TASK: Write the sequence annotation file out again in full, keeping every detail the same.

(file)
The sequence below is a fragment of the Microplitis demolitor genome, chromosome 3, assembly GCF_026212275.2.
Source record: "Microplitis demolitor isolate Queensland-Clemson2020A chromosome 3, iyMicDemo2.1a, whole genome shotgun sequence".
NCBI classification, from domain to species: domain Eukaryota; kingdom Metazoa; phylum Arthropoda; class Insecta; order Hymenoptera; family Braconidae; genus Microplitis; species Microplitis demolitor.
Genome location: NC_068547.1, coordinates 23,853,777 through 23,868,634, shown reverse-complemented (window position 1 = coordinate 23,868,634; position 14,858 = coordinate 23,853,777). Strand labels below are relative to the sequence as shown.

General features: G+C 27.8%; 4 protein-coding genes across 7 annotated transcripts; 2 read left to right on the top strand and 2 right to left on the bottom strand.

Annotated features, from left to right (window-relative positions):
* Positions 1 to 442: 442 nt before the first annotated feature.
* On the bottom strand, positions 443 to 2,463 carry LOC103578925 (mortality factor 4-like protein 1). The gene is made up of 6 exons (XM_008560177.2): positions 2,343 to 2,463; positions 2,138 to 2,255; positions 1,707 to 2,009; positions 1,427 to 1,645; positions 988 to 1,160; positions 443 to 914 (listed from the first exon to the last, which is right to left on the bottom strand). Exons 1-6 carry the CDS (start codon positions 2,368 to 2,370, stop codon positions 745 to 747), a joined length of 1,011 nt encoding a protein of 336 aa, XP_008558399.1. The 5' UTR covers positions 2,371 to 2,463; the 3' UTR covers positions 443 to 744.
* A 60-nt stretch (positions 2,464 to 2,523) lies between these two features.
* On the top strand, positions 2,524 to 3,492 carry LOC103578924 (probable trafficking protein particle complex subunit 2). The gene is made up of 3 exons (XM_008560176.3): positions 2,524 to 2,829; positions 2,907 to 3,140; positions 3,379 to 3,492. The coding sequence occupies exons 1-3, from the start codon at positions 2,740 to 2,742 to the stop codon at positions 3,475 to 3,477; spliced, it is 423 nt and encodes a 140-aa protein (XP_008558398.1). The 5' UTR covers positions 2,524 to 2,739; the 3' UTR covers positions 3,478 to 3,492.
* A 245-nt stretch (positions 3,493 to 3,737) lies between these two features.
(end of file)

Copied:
The sequence below is a fragment of the Microplitis demolitor genome, chromosome 3, assembly GCF_026212275.2.
Source record: "Microplitis demolitor isolate Queensland-Clemson2020A chromosome 3, iyMicDemo2.1a, whole genome shotgun sequence".
NCBI classification, from domain to species: domain Eukaryota; kingdom Metazoa; phylum Arthropoda; class Insecta; order Hymenoptera; family Braconidae; genus Microplitis; species Microplitis demolitor.
Genome location: NC_068547.1, coordinates 23,853,777 through 23,868,634, shown reverse-complemented (window position 1 = coordinate 23,868,634; position 14,858 = coordinate 23,853,777). Strand labels below are relative to the sequence as shown.

General features: G+C 27.8%; 4 protein-coding genes across 7 annotated transcripts; 2 read left to right on the top strand and 2 right to left on the bottom strand.

Annotated features, from left to right (window-relative positions):
* Positions 1 to 442: 442 nt before the first annotated feature.
* On the bottom strand, positions 443 to 2,463 carry LOC103578925 (mortality factor 4-like protein 1). The gene is made up of 6 exons (XM_008560177.2): positions 2,343 to 2,463; positions 2,138 to 2,255; positions 1,707 to 2,009; positions 1,427 to 1,645; positions 988 to 1,160; positions 443 to 914 (listed from the first exon to the last, which is right to left on the bottom strand). Exons 1-6 carry the CDS (start codon positions 2,368 to 2,370, stop codon positions 745 to 747), a joined length of 1,011 nt encoding a protein of 336 aa, XP_008558399.1. The 5' UTR covers positions 2,371 to 2,463; the 3' UTR covers positions 443 to 744.
* A 60-nt stretch (positions 2,464 to 2,523) lies between these two features.
* On the top strand, positions 2,524 to 3,492 carry LOC103578924 (probable trafficking protein particle complex subunit 2). The gene is made up of 3 exons (XM_008560176.3): positions 2,524 to 2,829; positions 2,907 to 3,140; positions 3,379 to 3,492. The coding sequence occupies exons 1-3, from the start codon at positions 2,740 to 2,742 to the stop codon at positions 3,475 to 3,477; spliced, it is 423 nt and encodes a 140-aa protein (XP_008558398.1). The 5' UTR covers positions 2,524 to 2,739; the 3' UTR covers positions 3,478 to 3,492.
* A 245-nt stretch (positions 3,493 to 3,737) lies between these two features.